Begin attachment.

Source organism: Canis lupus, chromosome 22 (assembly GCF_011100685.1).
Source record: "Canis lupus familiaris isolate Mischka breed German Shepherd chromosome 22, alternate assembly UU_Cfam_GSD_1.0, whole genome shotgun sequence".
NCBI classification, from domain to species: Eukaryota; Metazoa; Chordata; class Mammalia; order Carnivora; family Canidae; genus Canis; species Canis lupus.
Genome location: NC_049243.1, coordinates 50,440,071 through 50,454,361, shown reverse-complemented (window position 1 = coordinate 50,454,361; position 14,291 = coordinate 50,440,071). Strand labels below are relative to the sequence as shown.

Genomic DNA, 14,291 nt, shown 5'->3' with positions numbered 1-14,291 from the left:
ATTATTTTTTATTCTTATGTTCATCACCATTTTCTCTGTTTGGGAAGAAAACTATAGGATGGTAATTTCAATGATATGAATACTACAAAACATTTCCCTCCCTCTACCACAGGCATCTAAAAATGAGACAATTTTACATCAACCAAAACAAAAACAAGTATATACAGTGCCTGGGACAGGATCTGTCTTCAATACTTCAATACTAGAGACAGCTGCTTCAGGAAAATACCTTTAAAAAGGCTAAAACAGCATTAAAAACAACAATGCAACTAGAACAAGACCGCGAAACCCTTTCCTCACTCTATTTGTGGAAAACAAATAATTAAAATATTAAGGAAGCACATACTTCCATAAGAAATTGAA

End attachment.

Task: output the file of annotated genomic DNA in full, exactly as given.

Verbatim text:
Source organism: Canis lupus, chromosome 22 (assembly GCF_011100685.1).
Source record: "Canis lupus familiaris isolate Mischka breed German Shepherd chromosome 22, alternate assembly UU_Cfam_GSD_1.0, whole genome shotgun sequence".
NCBI classification, from domain to species: Eukaryota; Metazoa; Chordata; class Mammalia; order Carnivora; family Canidae; genus Canis; species Canis lupus.
Genome location: NC_049243.1, coordinates 50,440,071 through 50,454,361, shown reverse-complemented (window position 1 = coordinate 50,454,361; position 14,291 = coordinate 50,440,071). Strand labels below are relative to the sequence as shown.

Genomic DNA, 14,291 nt, shown 5'->3' with positions numbered 1-14,291 from the left:
ATTATTTTTTATTCTTATGTTCATCACCATTTTCTCTGTTTGGGAAGAAAACTATAGGATGGTAATTTCAATGATATGAATACTACAAAACATTTCCCTCCCTCTACCACAGGCATCTAAAAATGAGACAATTTTACATCAACCAAAACAAAAACAAGTATATACAGTGCCTGGGACAGGATCTGTCTTCAATACTTCAATACTAGAGACAGCTGCTTCAGGAAAATACCTTTAAAAAGGCTAAAACAGCATTAAAAACAACAATGCAACTAGAACAAGACCGCGAAACCCTTTCCTCACTCTATTTGTGGAAAACAAATAATTAAAATATTAAGGAAGCACATACTTCCATAAGAAATTGAA